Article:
Briefing papers reveal snapshot of CRIs’ financial health

The new minister for research, science and technology, Dr Wayne Mapp, wasn’t joking earlier in the month when he said “a fire hose of information” had been blasted at him in his first 10 days in the new job.

The briefing papers, released under the Official Information Act contain a lot of information, but give a good overview of the funding situation for science in New Zealand.

Of particular interest is the report by CCMau, the Crown Company Monitoring Advisory Unit which keeps an eye on investments in companies owned by the Crown.

This ministerial briefing paper gives a good indication of the health of our Crown research institutes and where they are heading. It’s generally a positive picture, though some of the CRIs need to tap fresh markets quickly to diversify their revenue bases and some of them have serious capital investment programmes on the cards that will collectively cost hundreds of millions of dollars.

The table below gives an idea of the revenue , profitability and head count of the CRIs.

Uncertain times

Obviously AgResearch is the largest of the CRIs and it receives special mention in CCMau’s report in relation to the redundancies AgResearch announced in the run up to the election:

“In an attempt to better match costs with revenue streams, AgResearch commenced a process to seek voluntary redundancies in October 2008. The outcome of this process, 20 voluntary severances identified, was announced on 31 October 2008,” the report notes.

“While this will reduce costs to a certain extent, it is not enough to ensure AgResearch’s ongoing viability, and the company is now investigating targeted redundancies. Decisions around the number and areas of these redundancies are expected to be announced in mid November 2008, to be effective before the end of the 2008 calendar year.”

Early this month, AgResearch announced that the Foundation for Research, Science and Technology had offered $1.8 million over 18 months ot allow AgResearch to reduce the number of positions disestablished.

AgResearch’s genetic modification applications currently before ERMA also get special mention in the CCMau report:

“These applications are proving to be controversial, particularly as they are very general in nature. Submissions on the applications closed on 31 October 2008 and ERMA has now begun work on preparing evaluation and review reports on the applications. In early November 2008 GE Free New Zealand filed High Court proceedings to try to prevent ERMA from considering the applications. Depending on the outcome of these proceedings, ERMA is likely to hold a public hearing in early to mid 2009.”

Several of the CRIs are forecasting relatively “aggressive revenue growth” over the next three years but CCMau notes.

“While most CRIs are in a good position to continue to grow revenues, some may struggle to meet revenue targets, particularly in 2008/09 as current economic conditions start to take effect.”

International revenue was contributing more to the coffers of the CRIs, but overall currently makes up only five per cent of revenue.

IRL had needed a Government injection last year to remain viable after reporting a $5.7 million loss in 06/07 but now seems to be out of the woods, with 7 per cent revenue growth in the last year and a $543,000 profit.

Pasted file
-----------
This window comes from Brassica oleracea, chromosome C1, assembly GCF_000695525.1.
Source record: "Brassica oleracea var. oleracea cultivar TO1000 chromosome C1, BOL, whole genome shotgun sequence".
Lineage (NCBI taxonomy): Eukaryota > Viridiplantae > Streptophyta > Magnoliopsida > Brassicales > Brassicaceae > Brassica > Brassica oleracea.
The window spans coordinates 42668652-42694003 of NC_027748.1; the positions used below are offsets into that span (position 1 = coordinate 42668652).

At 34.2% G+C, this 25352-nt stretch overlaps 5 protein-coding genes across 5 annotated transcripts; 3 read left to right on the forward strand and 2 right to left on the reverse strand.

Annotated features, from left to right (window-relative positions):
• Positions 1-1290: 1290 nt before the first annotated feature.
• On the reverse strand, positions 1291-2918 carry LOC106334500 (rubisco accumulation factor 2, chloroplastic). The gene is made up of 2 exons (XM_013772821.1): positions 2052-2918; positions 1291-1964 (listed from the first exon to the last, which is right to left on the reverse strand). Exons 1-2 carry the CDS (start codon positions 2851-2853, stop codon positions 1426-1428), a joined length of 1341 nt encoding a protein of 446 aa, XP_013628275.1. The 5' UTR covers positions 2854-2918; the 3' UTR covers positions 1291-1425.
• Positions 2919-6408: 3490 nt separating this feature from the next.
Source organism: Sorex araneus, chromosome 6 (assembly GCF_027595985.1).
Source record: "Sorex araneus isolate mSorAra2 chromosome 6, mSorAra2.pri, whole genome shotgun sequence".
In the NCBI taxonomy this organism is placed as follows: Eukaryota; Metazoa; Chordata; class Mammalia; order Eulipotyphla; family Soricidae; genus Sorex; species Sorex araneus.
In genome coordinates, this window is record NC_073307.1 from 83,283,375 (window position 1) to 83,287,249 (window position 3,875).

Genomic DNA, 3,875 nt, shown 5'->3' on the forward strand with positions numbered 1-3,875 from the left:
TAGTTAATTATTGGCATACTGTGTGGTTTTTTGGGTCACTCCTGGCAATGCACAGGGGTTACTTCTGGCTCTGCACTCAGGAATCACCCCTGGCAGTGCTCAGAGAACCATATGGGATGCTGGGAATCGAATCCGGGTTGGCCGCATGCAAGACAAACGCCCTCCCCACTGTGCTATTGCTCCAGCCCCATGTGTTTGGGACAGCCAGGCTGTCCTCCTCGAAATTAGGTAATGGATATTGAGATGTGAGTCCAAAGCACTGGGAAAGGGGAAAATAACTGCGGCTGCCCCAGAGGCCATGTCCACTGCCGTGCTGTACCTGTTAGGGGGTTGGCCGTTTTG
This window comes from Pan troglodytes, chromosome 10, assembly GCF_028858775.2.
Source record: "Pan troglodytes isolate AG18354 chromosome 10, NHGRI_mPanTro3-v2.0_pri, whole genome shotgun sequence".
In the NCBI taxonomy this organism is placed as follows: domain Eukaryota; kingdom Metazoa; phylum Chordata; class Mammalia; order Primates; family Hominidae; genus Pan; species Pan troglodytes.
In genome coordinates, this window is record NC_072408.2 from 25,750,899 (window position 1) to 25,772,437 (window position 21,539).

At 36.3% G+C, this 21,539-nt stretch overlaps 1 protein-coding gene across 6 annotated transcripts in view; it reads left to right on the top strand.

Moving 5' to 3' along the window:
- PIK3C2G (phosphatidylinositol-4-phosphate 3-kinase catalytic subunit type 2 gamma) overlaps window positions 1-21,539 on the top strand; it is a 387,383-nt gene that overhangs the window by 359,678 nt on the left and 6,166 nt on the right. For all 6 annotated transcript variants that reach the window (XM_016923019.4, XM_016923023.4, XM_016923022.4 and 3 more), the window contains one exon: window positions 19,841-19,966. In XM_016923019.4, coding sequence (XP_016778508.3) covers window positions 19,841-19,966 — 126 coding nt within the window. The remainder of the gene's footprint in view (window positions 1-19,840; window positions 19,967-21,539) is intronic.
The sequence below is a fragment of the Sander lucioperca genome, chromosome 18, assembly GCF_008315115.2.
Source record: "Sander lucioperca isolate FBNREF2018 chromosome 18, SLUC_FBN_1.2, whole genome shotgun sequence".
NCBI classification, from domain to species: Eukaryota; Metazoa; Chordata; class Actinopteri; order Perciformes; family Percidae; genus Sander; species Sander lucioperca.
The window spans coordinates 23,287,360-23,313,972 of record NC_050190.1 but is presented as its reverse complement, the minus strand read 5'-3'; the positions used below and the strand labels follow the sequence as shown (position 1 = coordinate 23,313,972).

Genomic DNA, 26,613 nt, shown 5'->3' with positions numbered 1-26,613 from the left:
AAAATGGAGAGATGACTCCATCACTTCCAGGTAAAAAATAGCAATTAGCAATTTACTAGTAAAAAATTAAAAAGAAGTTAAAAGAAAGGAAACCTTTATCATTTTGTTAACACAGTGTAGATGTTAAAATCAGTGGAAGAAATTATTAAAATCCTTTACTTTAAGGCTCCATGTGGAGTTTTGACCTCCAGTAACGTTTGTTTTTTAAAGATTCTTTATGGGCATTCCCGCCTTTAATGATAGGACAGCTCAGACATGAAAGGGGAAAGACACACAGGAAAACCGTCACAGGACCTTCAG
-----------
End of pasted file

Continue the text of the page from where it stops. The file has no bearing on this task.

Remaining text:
Rate of return of the CRIs

The report notes that the CRIs have a long term rate of return of nine per cent (cost of equity calcuated as the risk-free rate plus an appropriate risk premium). Only three of the CRIs are forecasting an average return on equity that meets of exceeds the target in the three year period covered – ESR, GNS and NIWA. Reports CCMau:

“The average RoE in the CRI sector is expected to fall from an actual result of 5.7% in 2007/08 to 3.1%in 2008/09, and then rise to 5% in 2009/10 and 5.5% in 2010/11.”

Investing for growth

If the CRIs have plans to reduce their dependence on Government funding (to 43 per cent in 2010/11 from around 47 per cent currently), there’s also a fair amount of capital investment on the cards for the next few years. Much of this fallged investment hasn’t been budgeted for. AgResearch is forecasting significant spend to upgrade buildings at Invermay and Lincoln, but hasn’t budgeted yet for the upgrade of its Ruakura site, which is expected to cost “between $50 and $100 million.”

Plant and Food Research intends to upgrade its Mount Albert Research Centre in Auckland while IRL will need to stump up a “significant amount” to revamp its aging Gracefield site or find a new campus.

Measures of success

CCMau keeps track of the CRIs progress through non-financial measures known as “research application metrics”.

Overall, the report notes that the CRIs are performing to satisfactory levels. What is measured – everything from technical papers produced to patents granted. Here are some of the measures collated for 2007-08:

Peer-reviewed articles 1,780

New or improved processes, products or services 202

Keynote and plenary presentations 172

Licensing arrangements entered into 83

Patents granted 35

New joint ventures and formal associations 22

Overall then, an interesting snap-shot of the CRIs

Tomorrow we’ll look at CCMau’s concerns about REANNZ, the high-speed research network and figures released by the Foundation for Research, Science and Technology.